It is just my imagination, or did November seem to last several weeks longer than usual? I’m sure the drama around the elections contributed, but also likely the stress of watching NaNoWriMo come and go without participating past the first week. The last time that happened was (I think) 2016. It is quite discouraging as a writer, in particular because it was NaNoWriMo 2013 which got me back into the habit and practice of writing after well over a decade away from it. I feel like I have somehow disrespected the craft.

But I am still writing. I still get out of bed at 5:00 and write as much as I can, though with the Ricochet Kitten demanding play time after breakfast it can be difficult to focus for long enough to write a thousand words before work. Or even 100, on some days. If Poe is sick on the couch cushions, well, it really kills the creative mood.

I have a list of calls for submission to themed anthologies stretching out over the next 24 or so months, and the first of those deadlines is midnight, December 31. I have rough drafts ready for editing against the end of the year, but the holidays, even in the COVID era, take up time and, worse, attention, that I would rather put to literally creative use.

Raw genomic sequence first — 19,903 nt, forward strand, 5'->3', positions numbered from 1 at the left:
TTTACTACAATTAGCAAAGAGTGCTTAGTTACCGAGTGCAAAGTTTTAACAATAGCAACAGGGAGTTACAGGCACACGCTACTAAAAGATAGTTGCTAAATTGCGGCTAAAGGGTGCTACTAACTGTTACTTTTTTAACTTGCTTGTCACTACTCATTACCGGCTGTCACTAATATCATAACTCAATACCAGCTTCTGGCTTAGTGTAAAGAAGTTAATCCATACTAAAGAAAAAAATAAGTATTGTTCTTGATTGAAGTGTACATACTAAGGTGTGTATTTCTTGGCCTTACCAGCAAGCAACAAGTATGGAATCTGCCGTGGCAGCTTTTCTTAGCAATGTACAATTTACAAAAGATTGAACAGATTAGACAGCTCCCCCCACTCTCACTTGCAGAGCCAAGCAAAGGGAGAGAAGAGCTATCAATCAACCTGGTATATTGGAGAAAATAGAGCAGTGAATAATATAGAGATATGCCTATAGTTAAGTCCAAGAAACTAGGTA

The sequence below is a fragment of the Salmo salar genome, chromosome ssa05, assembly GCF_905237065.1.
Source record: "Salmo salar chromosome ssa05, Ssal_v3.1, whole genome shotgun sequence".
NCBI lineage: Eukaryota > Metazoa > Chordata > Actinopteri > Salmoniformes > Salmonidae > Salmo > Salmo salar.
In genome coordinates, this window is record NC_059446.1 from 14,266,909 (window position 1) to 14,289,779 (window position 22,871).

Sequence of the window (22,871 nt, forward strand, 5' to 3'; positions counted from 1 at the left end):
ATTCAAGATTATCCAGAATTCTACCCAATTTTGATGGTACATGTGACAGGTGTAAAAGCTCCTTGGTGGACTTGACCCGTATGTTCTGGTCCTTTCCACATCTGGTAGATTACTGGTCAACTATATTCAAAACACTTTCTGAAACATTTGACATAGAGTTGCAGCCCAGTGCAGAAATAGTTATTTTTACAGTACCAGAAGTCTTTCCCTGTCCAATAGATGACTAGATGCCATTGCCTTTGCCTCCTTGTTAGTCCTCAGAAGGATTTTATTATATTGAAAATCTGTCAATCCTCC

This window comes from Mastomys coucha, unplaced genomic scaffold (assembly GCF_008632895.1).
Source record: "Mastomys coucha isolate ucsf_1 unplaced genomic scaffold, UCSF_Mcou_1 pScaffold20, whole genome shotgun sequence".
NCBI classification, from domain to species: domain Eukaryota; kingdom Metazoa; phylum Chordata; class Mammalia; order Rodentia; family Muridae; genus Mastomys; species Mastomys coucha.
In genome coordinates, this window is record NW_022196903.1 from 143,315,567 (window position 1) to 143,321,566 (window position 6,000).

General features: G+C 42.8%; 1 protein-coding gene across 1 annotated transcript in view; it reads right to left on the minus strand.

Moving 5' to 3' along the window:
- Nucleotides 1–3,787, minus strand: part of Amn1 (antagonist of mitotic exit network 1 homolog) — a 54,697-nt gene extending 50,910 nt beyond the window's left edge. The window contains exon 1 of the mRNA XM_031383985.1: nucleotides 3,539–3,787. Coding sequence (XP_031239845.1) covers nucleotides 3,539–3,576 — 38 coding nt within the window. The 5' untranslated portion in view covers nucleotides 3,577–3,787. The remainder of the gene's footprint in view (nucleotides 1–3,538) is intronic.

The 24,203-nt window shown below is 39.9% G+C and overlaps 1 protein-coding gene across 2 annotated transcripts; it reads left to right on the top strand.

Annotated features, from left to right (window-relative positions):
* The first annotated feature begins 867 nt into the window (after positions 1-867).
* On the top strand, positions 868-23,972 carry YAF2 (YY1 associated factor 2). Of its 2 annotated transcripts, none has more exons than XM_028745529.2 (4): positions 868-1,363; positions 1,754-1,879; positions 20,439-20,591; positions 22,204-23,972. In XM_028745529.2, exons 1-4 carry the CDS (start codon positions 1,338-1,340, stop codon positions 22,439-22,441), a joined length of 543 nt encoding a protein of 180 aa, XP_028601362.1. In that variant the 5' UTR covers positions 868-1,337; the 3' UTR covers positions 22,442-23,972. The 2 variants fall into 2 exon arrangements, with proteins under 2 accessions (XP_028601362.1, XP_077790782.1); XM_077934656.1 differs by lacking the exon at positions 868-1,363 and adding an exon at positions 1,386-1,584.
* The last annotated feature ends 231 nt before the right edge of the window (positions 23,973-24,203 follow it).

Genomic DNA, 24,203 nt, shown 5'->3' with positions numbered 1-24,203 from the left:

Three new volumes arrived this past week at the Library of Winkelman Abbey. On the left is the magnificent Appendix N., recently arrived from Strange Attractor Press, where great literary work is accomplished across the pond. Next to it is a standalone short story, “People of the Pit” by A. Merritt, which was included as a lagniappe along with Appendix NAppendix N. collects 17 short stories from authors whose work provided inspiration to Gary Gygax and Dave Arneson when they created the original version of Dungeons and Dragons. The book is named after Appendix N., a page of notes in the first Advanced Dungeons & Dragons Dungeon Master’s Guide, which listed source material and inspiration for the game.